Andrew Brown’s family will see deputies’ body cam video Tuesday after court ruling

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The family of Andrew Brown Jr. will be able to see a portion of the body cam footage Tuesday that shows the moments when sheriff’s deputies shot and killed the Elizabeth City man while serving warrants at his home.

Pasquotank County Sheriff Tommy Wooten said in a statement Friday that his office agreed to show the videos to the Brown family on Tuesday, which they suggested, the Associated Press reported. The family’s attorneys will help arrange the specific time and location of the viewing, Wooten said.

In a written order filed late Thursday, Superior Court Judge Jeff Foster said the family should be allowed to view the video by next weekend — within 10 days of his filing the order. During a court hearing on April 28, Foster denied a request by the family, the Pasquotank County Sheriff’s Office and a coalition of media organizations to make the footage of Brown’s shooting public.

Pasquotank County sheriff’s deputies were serving search and arrest warrants for drug-related charges at Brown’s home on April 21 when they shot and killed him in his car shortly before 8:30 a.m. An autopsy commissioned by his family showed he was struck several times, including once in the back of the head. Brown’s death has sparked weeks of peaceful protests in the small town of about 18,000 about 165 miles from Raleigh.

An FBI spokesperson told The News & Observer that the agency has launched a civil rights investigation into Brown’s death, and the sheriff’s office says three deputies involved in the shooting remain on administrative leave amid a probe by the State Bureau of Investigation.

Body-worn cameras carried by Pasquotank County deputies captured the shooting, and both Brown’s family and the sheriff’s office have called for public release of the footage.

Law enforcement agencies can show the footage to certain people, including family members of those killed on camera.

That’s what happened days after the killing in Elizabeth City, when the Pasquotank County Sheriff’s Office screened about 20 seconds of one of the dash cam videos for members of Brown’s family.

But under North Carolina law, police and sheriff’s departments cannot unilaterally publish or provide copies of video from body-worn or dashboard cameras. Instead, they must petition a court and ask a judge to order their release.

The Pasquotank County Sheriff’s Office filed that petition last week, asking Foster for an order to provide copies of videos from all of the cameras to Khalil Ferebee, one of Brown’s sons. In court on April 28, County Attorney Mike Cox argued for publication of the footage for both the family and the media, which filed its own petition to get the video.

Foster’s written decision largely matches the verbal order he issued from the bench: Although he said the family can’t have copies of the footage, he said portions of the videos should be shown to them with the faces of officers blurred.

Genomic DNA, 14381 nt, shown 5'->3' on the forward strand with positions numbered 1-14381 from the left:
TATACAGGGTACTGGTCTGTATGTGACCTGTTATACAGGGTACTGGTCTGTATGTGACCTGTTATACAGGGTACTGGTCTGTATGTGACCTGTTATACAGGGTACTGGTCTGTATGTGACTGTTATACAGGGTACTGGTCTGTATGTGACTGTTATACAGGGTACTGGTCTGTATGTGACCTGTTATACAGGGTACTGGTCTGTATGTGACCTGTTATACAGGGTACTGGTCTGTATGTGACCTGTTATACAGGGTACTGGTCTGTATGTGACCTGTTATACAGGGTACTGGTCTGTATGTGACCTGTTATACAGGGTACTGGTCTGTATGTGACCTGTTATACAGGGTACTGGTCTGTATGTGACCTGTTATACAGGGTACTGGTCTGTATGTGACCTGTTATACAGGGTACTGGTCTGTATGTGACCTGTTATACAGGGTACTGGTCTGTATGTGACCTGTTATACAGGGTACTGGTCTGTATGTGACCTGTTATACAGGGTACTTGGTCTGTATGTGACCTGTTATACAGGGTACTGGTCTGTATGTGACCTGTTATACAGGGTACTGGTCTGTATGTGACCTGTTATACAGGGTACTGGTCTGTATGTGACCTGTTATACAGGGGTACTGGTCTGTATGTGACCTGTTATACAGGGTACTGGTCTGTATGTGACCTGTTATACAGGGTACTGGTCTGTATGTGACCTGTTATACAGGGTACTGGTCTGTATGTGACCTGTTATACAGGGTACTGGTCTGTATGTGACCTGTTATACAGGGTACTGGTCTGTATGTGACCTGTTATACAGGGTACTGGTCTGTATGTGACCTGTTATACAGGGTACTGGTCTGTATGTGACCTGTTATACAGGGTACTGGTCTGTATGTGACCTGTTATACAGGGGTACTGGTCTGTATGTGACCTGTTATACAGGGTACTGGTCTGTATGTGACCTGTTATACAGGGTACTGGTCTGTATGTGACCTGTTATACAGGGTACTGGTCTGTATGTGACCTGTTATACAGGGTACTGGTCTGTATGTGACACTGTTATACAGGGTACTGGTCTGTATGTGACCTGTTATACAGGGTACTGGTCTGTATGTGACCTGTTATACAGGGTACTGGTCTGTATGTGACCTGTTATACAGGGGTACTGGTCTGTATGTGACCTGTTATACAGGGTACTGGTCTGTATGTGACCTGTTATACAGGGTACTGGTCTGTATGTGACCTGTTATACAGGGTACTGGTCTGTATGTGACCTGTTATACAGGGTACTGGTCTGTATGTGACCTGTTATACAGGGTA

But Foster’s order does not specify, as he did in court, that he’ll revisit release of the videos after 30 to 45 days. That would give the district attorney time to decide whether any criminal charges were appropriate. Instead, he leaves that timeline vague.

“Nothing in this Order shall prevent the reconsideration for release of the videos at a later time, upon the conclusion of both internal and criminal investigations arising from these incidents,” Foster wrote.

In court, District Attorney Andrew Womble, as well as attorney H.P. Williams on behalf of several unnamed clients, argued for such a delay to provide time to complete an ongoing probe by the SBI.

“I am putting (the SBI) under an incredible time crunch by asking this request for them to be finished in 30 days,” Womble told the judge on April 28. “I feel very comfortable that they can do that.”

Foster’s order leaves another thing unclear whether he meant for the family to get copies of one of the videos.

His decision notes five videos, four of which “shall be disclosed” to the family. Under state law, “disclosure” means a recording is made available for viewing. Although those files total almost two hours of video, the order allows the family to see about 20 minutes of footage combined.

But one video — a three-minute long file — “shall be released in its entirety” to the family. North Carolina’s body camera law says “release” means that an agency must provide copies.

A spokesperson with the Pasquotank County Sheriff’s Office, which is subject to the judge’s order, said in an email Friday that it is consulting with the county attorney for clarification.

Chantel Cherry-Lassiter, one of the Brown family’s attorneys, said the family’s legal team is also discussing next steps, but she noted that she’s concerned there’s still much of the video the family won’t be allowed to see.

“They’re determining what parts to show, which is not complete transparency,” she said.

Attorneys for the media coalition say a written order for their own petition, which separately asked Foster to release the video to the public, had not yet been filed at the Pasquotank County courthouse as of Friday afternoon.

In court, Foster denied that petition on the grounds that the media didn’t have standing to ask for the video’s release.

News & Observer reporter Kate Murphy contributed to this story.

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